Things To Love…

Having a poor sense of body image is par for the course with gender dysphoria. Having decided to embark on this course, one of my first necessary actions was to shave: I grew a beard years ago, around the age of nineteen, and have seen little of my face without it since the time when it was still the relatively rounded, glowing, and youthful face of an adolescent.

One can thus imagine I was none too pleased to encounter the gaunt, blocky, masculine jaw and chin that nowadays lay beneath it, and which tauntingly reminded me why I grew the thing in the first place…

For that, learning some extensive make-up techniques will have to be the first step, though it acutely brings to mind the late Leelah’s Alcorn’s fear: “The longer you wait, the harder it is to transition. I felt hopeless, that I was just going to look like a man in drag for the rest of my life.” ( Quoted from her suicide note, incidentally.

A vital step to take, therefore, and as my spouse has patiently reminded me, is to find aspects of my body to love, and they have pointed out a few. After all, no-one in life has it perfect, even models and celebrities being routinely photo-shopped to match a non-existent “ideal”. So, on the pro side…

1. Long legs, and thankfully now mostly smooth, as I have finally learned to endure the exquisite torture of a mechanical epilator…

2. No hair loss so far, and long, black hair, well below my shoulders. Hoping to grow it further, mind.

3. A defined waistline and hips, if hardly curvy.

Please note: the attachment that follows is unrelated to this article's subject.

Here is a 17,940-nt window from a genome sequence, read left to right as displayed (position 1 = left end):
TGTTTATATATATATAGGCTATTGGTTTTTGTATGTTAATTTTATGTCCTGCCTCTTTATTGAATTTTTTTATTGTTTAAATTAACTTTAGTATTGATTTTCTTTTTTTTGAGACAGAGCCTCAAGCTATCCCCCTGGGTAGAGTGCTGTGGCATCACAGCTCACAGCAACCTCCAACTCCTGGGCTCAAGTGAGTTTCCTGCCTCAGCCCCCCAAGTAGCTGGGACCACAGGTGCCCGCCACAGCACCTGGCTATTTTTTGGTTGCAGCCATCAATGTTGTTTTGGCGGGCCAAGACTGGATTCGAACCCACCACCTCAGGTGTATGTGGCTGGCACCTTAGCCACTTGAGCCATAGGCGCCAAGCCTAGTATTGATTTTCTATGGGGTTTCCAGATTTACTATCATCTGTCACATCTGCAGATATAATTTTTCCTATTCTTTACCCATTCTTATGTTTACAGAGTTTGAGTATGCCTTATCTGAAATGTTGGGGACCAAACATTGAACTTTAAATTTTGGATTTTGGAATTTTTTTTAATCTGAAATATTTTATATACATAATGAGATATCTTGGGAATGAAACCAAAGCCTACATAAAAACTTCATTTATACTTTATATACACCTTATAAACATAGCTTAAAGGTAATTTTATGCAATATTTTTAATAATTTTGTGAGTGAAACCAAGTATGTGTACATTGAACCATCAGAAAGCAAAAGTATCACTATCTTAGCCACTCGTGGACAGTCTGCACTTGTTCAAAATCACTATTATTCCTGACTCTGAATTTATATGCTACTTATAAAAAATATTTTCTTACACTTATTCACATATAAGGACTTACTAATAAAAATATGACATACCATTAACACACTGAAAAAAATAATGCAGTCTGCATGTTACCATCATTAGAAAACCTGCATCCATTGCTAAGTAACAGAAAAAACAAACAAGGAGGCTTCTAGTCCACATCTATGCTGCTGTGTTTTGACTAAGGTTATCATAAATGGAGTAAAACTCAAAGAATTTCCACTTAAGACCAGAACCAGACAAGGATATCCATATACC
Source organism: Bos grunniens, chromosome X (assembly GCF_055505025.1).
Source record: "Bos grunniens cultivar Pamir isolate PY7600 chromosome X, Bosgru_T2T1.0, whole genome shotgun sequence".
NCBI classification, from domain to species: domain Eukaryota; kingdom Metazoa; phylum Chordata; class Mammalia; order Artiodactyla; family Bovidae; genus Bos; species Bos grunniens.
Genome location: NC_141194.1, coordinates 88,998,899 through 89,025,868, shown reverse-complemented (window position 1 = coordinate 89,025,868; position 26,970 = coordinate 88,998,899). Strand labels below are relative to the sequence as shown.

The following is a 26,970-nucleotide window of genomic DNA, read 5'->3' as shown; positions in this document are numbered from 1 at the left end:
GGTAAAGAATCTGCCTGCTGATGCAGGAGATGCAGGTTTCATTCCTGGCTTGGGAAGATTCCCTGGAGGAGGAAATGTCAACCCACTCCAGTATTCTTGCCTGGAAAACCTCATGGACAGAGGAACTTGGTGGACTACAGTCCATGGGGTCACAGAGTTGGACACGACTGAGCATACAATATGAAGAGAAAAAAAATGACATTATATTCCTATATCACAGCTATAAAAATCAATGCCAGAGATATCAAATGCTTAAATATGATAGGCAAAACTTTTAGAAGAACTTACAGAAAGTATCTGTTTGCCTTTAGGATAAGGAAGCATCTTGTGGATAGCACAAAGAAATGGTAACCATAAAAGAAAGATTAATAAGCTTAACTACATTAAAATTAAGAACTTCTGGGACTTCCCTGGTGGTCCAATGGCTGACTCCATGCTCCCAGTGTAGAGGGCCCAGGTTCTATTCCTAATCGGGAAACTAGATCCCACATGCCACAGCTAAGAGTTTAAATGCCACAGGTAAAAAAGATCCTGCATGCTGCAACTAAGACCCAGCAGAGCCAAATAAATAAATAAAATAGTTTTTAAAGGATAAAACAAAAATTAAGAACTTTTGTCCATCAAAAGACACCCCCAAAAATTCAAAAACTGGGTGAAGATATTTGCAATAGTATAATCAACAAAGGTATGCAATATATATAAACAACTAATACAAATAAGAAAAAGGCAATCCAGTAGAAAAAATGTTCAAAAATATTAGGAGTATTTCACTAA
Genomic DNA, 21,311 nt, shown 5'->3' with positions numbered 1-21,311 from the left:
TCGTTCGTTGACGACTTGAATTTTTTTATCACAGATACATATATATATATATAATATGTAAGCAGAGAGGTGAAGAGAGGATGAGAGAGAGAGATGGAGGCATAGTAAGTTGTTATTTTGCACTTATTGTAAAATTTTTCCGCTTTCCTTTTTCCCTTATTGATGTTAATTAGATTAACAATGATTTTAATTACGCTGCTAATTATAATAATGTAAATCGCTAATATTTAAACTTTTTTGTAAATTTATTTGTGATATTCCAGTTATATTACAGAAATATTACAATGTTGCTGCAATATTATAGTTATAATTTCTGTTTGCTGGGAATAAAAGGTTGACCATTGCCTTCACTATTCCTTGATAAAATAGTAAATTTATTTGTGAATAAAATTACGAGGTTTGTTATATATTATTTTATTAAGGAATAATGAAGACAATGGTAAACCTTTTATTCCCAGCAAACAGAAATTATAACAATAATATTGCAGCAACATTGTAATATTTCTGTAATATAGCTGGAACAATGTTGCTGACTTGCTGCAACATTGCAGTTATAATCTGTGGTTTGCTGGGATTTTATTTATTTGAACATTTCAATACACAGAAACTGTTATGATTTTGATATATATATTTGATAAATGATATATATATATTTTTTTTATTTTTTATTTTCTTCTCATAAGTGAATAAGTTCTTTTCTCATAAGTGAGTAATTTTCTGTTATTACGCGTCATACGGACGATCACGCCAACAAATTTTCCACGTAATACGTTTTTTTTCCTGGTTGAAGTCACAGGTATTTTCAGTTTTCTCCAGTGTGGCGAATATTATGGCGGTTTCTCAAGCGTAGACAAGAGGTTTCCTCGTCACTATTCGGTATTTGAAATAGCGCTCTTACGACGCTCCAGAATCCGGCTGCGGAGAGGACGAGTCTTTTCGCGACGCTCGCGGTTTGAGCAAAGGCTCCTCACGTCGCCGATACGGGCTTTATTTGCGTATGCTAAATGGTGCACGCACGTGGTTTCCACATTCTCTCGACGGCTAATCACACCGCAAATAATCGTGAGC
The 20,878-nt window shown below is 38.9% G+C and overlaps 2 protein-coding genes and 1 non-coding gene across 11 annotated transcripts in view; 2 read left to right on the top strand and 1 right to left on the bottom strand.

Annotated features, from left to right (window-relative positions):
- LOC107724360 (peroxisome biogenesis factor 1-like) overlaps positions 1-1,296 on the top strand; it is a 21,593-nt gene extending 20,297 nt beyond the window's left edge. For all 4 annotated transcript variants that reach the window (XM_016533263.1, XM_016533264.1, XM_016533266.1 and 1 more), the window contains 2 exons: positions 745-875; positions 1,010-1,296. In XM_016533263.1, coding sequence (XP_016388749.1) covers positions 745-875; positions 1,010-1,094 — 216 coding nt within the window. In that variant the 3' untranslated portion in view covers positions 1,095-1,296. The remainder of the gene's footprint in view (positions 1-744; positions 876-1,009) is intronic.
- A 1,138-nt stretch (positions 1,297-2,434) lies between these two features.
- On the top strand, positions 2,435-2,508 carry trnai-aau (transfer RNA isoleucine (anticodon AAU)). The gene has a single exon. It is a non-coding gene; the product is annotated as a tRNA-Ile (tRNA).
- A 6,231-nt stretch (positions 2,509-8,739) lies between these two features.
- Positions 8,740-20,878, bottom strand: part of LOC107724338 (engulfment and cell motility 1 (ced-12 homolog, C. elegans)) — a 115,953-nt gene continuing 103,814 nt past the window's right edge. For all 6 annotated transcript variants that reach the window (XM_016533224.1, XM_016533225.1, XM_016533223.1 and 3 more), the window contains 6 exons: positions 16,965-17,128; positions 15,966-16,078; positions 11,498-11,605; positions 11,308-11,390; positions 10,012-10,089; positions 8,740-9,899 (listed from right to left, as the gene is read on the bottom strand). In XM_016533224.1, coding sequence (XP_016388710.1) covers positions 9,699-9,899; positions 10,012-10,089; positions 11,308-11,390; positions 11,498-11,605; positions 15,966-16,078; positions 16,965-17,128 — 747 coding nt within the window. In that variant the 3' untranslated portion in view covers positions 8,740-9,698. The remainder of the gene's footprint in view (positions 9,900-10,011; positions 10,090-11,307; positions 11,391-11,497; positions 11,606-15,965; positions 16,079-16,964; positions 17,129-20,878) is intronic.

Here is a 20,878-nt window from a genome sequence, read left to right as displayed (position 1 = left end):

4. Enlarged pectorals that can just about fit an A-cup bra. Extensive chest exercises for most of my life have allowed me to tailor my body thus far, though I suspect it is close to the limit of what can be achieved without actual body modification / medical intervention (not ruled out, but no immediate plans).

5. Thin enough to fit most size 12 (UK) women’s clothes, though height (5’11”) can be an issue.

Not too bad a starting line, then, for all my dissatisfaction. I feel as long as I can keep the positive aspects in mind, this journey of mine will be a rewarding rather than a merely frustrating experience. Society at least teaches us that if we shoot for physical “perfection” we will be eternally unsatisfied, though I think it would prefer if we did not learn the lesson and kept on trying to buy our way out of the black hole… Contentment and learning self-love are so anathema to corporatism that it is practically a moral duty to practice them on a daily basis. Here’s hoping I will prove a good example of that…


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